The other storyline created here results from Summer using the app while she’s with Beth at the mall, which results in Summer running off with a strange guy that she just met, and Beth constantly giving chase. Summer is the one showing the real stakes behind the app to inspired effect, while Beth ironically keeps perpetuating the satire of control, and losing control, namely when Summer keeps moving between suitors at lightning speed. It feels like the jokes with Beth were a little bit weak compared to other elements of the episode, but Summer nicely picked up the slack, moving between an increasingly ludicrous array of male and female suitors alike, before she eventually becomes so exhausted that she’s practically a love zombie. This is not only a great jab at modern dating culture, but like I said, one that also explores higher ideas of how people vie for control over things that are obviously not meant to be controlled.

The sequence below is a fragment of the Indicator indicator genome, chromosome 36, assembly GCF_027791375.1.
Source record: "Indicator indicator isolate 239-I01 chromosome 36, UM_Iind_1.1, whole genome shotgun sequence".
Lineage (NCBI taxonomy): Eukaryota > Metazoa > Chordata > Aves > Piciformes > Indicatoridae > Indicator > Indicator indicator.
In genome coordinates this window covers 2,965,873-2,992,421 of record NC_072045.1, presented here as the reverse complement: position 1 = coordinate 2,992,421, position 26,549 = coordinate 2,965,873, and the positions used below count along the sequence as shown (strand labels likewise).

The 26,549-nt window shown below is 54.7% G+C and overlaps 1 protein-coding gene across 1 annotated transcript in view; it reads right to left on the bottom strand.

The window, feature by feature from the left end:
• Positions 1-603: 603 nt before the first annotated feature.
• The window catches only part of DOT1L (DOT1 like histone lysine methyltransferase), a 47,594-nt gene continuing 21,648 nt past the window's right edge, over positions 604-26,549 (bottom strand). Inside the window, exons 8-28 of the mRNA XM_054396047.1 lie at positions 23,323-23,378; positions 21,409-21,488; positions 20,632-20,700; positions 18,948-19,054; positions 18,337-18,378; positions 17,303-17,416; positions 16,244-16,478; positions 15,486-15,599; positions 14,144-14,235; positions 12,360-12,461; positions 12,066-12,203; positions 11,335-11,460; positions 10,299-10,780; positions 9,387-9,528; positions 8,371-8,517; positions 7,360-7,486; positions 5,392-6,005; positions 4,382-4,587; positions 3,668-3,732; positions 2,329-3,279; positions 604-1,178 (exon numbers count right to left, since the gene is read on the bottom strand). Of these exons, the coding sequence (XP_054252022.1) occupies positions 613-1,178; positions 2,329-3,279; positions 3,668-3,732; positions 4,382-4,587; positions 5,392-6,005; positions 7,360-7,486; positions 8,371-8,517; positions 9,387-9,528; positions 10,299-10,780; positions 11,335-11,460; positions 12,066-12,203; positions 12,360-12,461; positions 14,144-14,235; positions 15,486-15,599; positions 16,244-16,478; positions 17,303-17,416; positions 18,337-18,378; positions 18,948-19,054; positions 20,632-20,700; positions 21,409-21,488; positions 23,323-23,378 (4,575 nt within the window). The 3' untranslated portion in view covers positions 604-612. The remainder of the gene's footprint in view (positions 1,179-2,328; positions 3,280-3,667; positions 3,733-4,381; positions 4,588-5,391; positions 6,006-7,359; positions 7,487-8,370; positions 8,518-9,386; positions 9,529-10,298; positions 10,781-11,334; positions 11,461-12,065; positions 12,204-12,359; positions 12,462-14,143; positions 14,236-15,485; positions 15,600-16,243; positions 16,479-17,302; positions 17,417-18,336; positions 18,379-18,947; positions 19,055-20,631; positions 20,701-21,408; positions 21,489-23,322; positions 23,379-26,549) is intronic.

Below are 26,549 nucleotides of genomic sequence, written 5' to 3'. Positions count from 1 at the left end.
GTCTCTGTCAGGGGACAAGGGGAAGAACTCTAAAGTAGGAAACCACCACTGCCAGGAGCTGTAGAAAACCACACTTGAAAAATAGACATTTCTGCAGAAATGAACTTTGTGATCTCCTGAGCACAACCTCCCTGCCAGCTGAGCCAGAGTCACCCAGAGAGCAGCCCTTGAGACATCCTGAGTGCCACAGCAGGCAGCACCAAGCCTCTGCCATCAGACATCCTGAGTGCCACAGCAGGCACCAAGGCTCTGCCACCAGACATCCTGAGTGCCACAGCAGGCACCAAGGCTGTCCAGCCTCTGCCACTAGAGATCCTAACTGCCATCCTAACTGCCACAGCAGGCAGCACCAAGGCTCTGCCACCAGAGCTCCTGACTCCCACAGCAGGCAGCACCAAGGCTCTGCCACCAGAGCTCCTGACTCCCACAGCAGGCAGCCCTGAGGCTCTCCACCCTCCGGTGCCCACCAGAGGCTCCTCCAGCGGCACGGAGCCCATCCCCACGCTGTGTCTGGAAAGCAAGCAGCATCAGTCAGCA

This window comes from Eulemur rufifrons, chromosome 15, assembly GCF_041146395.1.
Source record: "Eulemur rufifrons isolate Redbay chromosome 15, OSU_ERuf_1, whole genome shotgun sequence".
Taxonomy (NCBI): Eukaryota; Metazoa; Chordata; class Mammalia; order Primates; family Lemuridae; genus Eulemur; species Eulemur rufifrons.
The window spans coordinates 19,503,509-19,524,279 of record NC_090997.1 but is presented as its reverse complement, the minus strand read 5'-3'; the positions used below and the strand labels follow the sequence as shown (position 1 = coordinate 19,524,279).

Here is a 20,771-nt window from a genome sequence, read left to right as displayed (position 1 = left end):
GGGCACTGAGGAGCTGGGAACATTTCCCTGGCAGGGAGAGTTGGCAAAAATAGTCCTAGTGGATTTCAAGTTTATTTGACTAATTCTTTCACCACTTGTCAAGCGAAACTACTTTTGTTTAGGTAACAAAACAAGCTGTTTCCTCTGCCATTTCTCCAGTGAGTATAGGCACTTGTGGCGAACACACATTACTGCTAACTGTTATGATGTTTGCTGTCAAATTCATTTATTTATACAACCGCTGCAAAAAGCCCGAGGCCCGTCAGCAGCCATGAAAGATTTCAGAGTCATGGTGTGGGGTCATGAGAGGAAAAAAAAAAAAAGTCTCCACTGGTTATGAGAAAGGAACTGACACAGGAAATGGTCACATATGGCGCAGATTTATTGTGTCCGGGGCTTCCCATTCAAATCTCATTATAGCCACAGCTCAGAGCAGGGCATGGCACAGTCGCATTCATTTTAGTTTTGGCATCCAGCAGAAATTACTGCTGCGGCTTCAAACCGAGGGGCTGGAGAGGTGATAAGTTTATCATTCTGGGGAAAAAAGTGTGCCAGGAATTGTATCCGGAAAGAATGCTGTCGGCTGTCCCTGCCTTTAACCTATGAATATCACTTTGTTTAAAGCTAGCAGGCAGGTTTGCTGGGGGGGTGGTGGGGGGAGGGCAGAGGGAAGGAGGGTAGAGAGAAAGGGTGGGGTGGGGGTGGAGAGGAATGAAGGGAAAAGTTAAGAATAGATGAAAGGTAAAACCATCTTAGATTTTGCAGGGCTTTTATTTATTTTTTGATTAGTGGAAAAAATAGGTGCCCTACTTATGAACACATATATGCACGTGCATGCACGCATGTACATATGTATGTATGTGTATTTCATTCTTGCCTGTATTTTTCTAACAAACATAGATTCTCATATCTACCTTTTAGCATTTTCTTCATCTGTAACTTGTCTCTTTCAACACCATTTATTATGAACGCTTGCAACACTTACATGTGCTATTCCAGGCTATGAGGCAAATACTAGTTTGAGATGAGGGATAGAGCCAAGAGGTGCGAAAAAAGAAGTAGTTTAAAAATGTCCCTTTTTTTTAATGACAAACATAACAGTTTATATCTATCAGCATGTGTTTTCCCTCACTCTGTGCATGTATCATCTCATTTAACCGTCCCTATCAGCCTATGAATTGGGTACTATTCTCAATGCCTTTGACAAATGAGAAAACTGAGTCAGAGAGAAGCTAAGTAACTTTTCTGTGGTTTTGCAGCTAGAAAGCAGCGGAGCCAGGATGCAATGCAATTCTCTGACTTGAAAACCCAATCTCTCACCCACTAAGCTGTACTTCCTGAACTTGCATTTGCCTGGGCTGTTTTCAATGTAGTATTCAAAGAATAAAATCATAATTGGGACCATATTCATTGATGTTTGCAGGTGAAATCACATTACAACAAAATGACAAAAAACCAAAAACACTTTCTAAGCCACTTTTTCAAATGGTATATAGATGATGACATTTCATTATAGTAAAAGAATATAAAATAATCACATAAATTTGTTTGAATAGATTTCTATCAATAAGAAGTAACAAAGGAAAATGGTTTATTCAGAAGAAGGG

The actual destruction effort of the app however is left to Morty and Jerry, after Morty forces Glootie to give up his true masters, the aforementioned alien couple that’s played by Sam Neill and Kathleen Turner. Apparently, the app is being used as an elaborate distraction so that no one notices that Earth’s water is being stolen by Glootie’s race, which I suppose is a fair enough idea for an alien agenda, though it does have a few holes in it. I know that Rick and Morty is an exaggerated adult cartoon, but seeing that not everyone takes to the app, would it seriously go unnoticed if all of Earth’s water went missing because of a dating app? It stretches the realm of credibility, even by the standards of Rick and Morty. Regardless, Jerry embracing his own loneliness alongside Glootie is a fair enough means of helping Morty and Jerry survive to fight another day, and avert the water theft. I also especially love the joke that Lovefinderrz is easily defeated by simply putting an ad-controlled pay wall over it, which brings this episode’s satirical bend to a hilarious and all too real conclusion!